Why clean energy is a hot topic
“Blistering heatwave plays havoc with Europe’s strained energy system1 ”. This is just one headline I read the day after the UK registered its hottest day on record on the 19th of July, registering a maximum temperature of 40.3 Celsius in Coningsby, Lincolnshire. While we should be careful not to conflate the short-term vagaries of weather with longer term climate trends, around 150 scientific attribution studies by the Met Office suggest man-made climate change is driving more extreme weather. Regarding extreme heat, this is succinctly illustrated by the chart below.
Top 10 hottest UK days on record
Source: BBC, Met Office, July 20222
Climate change is causing more extreme weather due to higher (and rising) average temperatures, longer and worse droughts, and more extreme rainfall events.
Having clarified the role played by carbon emissions in causing climate change, the incidence of extreme weather events emphasises the ongoing importance of growing investment in clean energy. Interestingly, the Financial Times article cited earlier also highlights how heat from extreme weather leads to higher electricity demand (mainly due to additional demand for air conditioning), tighter nuclear and hydro supply due to river water (used for cooling nuclear power stations) becoming too warm, and droughts leading to insufficient water volumes for optimal hydro generation respectively. This unfortunate situation has affected countries such as France and Switzerland who are likely to resort to additional, and more polluting, coal and gas generation to meet demand. This highlights an unfortunate negative feedback loop in action. The below graph shows how events causing loss are becoming more frequent:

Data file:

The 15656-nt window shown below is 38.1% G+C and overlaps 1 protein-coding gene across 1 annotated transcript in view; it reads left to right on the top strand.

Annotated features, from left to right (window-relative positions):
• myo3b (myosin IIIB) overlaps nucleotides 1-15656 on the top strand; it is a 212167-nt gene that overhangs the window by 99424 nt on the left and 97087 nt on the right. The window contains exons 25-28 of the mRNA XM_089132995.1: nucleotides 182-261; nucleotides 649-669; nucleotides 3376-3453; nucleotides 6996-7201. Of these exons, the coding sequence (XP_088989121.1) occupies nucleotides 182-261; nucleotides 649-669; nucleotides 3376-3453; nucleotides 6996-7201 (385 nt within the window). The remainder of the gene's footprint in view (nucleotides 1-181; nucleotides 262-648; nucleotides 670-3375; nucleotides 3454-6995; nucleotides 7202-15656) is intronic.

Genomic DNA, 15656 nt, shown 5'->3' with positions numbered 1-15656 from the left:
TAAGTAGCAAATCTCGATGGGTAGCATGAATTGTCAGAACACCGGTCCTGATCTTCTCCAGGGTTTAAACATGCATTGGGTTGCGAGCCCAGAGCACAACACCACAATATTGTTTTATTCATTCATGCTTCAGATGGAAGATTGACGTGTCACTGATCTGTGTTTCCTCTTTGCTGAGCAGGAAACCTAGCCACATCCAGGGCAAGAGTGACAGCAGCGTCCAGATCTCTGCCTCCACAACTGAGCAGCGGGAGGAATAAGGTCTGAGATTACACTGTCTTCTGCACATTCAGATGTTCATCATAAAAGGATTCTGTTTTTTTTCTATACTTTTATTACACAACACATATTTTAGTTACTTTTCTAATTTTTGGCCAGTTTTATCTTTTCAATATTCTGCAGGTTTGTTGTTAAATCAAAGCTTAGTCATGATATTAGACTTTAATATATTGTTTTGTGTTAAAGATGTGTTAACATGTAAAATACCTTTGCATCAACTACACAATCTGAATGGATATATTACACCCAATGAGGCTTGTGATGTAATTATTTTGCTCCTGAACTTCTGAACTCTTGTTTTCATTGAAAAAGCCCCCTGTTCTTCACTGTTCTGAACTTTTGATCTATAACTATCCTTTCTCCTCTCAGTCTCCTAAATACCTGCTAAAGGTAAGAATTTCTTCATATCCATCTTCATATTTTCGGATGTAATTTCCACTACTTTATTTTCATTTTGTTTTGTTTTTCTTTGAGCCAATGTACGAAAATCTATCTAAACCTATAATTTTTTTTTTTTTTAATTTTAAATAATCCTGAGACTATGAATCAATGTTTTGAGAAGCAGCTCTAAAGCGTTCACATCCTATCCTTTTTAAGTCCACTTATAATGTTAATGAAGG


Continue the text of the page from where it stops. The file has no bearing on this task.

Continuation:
Source: Munich RE, Met Office, July 2022
Over the medium and long term, we consider this bullish for clean energy growth – i.e. wind, solar and batteries. We think this thematic tailwind should drive structural growth for the wider sector, while acknowledging shorter duration cyclicality, such as the recently elevated logistics and material cost profiles. Bloomberg New Energy Finance, who forecasting renewables growth, continues to forecast strong growth in clean energy. The charts below show forecasted growth in wind and solar additions. Annual wind installations should rise ~50% from 2022-30 and solar ~85%.
Wind annual new additions (GW)
Solar annual new additions (GW)
Source: Bloomberg New Energy Finance, July 2022
We think growth in both technologies will be driven by their already compelling economics (i.e. offering cheaper all in generation costs versus fossil fuel alternatives), continued improvements in efficiency and technology, and likely ongoing policy support from governments. Against this backdrop, we believe we have better-than-average chances of finding strong-performing stocks in the wind and solar sectors.